Nielsen has released some updated stats and an infographic on African-American consumers and mobile advertising. As of Q4 of 2011, half of black mobile users owned a smartphone (up from 44% in Q4 2010) and 58% accessed the mobile Internet, more than any other race/ethnic group.
Nielsen was updating data from its Sepember, 2011 “State of the African-American Consumer” report, which it compiled in cooperation with the National Newspaper Publishers Association (NNPA), a federation of more than 200 Black community newspapers across the U.S. As Nielsen described, “This growing economic potential presents an opportunity for Fortune 500 companies to examine and further understand this important, flourishing market segment.”
“Too often, companies don’t realize the inherent differences of our community, are not aware of the market size impact and have not optimized efforts to develop messages beyond those that coincide with Black History Month,” said Cloves Campbell, chairman, NNPA.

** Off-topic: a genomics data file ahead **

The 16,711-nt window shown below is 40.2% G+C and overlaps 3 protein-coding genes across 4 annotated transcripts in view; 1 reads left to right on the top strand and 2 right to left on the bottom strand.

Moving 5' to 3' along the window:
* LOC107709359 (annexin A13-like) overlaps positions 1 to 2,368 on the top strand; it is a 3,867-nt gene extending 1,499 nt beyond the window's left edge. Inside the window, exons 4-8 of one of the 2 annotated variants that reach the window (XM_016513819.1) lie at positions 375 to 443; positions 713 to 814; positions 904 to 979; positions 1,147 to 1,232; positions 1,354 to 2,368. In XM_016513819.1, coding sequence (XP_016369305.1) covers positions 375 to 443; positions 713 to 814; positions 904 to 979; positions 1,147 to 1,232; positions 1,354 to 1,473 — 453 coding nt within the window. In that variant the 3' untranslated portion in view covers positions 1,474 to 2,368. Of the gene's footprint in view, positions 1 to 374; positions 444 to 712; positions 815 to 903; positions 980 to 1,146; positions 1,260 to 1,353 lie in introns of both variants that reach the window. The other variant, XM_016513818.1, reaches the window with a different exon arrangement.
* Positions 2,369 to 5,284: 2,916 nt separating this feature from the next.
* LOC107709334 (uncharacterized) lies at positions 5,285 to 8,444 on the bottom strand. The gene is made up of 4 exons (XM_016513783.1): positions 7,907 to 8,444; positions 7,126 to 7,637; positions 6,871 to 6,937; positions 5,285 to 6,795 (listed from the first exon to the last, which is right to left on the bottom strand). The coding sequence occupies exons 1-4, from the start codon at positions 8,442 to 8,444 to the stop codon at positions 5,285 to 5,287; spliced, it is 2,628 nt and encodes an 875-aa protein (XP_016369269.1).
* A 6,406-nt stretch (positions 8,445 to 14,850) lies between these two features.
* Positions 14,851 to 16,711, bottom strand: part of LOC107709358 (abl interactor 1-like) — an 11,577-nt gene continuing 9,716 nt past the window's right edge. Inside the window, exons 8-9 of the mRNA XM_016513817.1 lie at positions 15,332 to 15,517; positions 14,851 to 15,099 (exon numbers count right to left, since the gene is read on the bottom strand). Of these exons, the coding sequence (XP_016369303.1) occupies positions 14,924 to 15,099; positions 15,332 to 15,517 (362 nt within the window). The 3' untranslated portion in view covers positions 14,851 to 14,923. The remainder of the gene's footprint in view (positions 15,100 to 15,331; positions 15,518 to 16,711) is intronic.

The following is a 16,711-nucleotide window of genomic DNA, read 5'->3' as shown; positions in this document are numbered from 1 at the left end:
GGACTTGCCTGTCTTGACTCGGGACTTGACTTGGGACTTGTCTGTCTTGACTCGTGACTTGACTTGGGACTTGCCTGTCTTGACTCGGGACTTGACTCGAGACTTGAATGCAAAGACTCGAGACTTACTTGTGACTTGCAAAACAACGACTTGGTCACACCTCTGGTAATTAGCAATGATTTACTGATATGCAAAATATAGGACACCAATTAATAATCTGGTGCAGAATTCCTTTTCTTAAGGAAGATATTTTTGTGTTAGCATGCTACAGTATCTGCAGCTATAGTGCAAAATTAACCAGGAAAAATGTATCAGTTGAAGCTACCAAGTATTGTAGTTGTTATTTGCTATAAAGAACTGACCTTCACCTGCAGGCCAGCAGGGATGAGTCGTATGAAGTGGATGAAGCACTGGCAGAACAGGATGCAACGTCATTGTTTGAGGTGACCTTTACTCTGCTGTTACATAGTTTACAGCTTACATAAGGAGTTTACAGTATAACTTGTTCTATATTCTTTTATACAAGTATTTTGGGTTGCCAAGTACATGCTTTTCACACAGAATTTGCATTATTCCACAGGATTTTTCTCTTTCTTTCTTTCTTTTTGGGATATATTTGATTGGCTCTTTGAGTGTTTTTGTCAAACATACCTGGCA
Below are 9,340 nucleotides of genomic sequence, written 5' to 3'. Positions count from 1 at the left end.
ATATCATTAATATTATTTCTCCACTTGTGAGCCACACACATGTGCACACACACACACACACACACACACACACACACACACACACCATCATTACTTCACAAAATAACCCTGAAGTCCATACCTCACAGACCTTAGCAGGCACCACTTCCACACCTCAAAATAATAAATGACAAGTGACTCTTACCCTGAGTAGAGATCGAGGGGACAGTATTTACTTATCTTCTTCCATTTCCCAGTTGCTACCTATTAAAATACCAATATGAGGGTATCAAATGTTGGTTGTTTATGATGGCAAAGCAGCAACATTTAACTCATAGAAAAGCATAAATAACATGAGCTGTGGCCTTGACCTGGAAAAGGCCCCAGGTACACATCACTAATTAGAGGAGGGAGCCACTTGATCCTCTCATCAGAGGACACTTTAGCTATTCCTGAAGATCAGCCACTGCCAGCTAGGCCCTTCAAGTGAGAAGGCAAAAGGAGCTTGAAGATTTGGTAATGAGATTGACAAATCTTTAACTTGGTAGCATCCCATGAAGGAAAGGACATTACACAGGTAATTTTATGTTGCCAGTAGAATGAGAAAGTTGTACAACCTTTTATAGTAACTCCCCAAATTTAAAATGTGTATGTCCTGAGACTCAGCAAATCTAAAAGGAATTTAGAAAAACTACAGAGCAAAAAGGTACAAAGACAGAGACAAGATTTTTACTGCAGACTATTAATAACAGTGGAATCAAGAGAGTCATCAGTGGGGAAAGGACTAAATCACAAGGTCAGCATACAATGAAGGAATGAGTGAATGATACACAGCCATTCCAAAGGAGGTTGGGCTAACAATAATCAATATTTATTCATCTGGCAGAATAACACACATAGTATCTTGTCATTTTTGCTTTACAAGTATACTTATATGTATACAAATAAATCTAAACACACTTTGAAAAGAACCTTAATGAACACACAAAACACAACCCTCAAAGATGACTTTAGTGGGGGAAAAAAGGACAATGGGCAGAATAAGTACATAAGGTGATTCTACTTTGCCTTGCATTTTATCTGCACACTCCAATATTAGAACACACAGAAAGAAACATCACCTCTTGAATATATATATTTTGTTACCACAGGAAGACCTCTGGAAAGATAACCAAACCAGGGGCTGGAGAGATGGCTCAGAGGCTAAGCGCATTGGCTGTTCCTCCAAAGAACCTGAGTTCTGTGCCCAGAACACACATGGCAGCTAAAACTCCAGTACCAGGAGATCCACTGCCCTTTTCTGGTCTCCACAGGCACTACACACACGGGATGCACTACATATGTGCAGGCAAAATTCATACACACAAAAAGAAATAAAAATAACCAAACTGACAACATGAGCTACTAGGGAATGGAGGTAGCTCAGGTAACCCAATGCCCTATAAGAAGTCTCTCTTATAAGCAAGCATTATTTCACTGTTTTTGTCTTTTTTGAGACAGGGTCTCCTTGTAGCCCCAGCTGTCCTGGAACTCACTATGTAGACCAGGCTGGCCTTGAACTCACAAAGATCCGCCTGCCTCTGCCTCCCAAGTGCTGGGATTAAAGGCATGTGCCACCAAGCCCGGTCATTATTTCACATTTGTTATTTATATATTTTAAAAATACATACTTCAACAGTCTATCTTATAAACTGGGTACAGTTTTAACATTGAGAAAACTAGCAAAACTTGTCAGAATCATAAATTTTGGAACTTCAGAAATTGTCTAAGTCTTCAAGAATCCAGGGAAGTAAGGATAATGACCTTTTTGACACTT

Where to reach them?
Spot and search advertisers will want to concentrate on the eastern seaboard and south/southeast, according to U.S. Census data.
Among other findings by Nielsen and NNPA:
- With a buying power of nearly $1 trillion annually, if African-Americans were a country, they’d be the 16th largest country in the world.
- The number of African-American households earning $75,000 or higher grew by almost 64% between 2000 and 2009, a rate close to 12% greater than the change in the overall population’s.
- African-Americans make more shopping trips than all other groups, but spend less money per trip. African-Americans in higher income brackets also spend 300% more in higher-end retail grocers more than any other high income household.
- There were 23.9 million active African-American Internet users in July 2011 – 76% of whom visited a social networking/blog site.
- African-Americans use more than double the amount of mobile phone voice minutes compared to Whites – 1,298 minutes a month vs. 606.
- The percentage of African-Americans attending college or earning a degree has increased to 44% for men and 53% for women.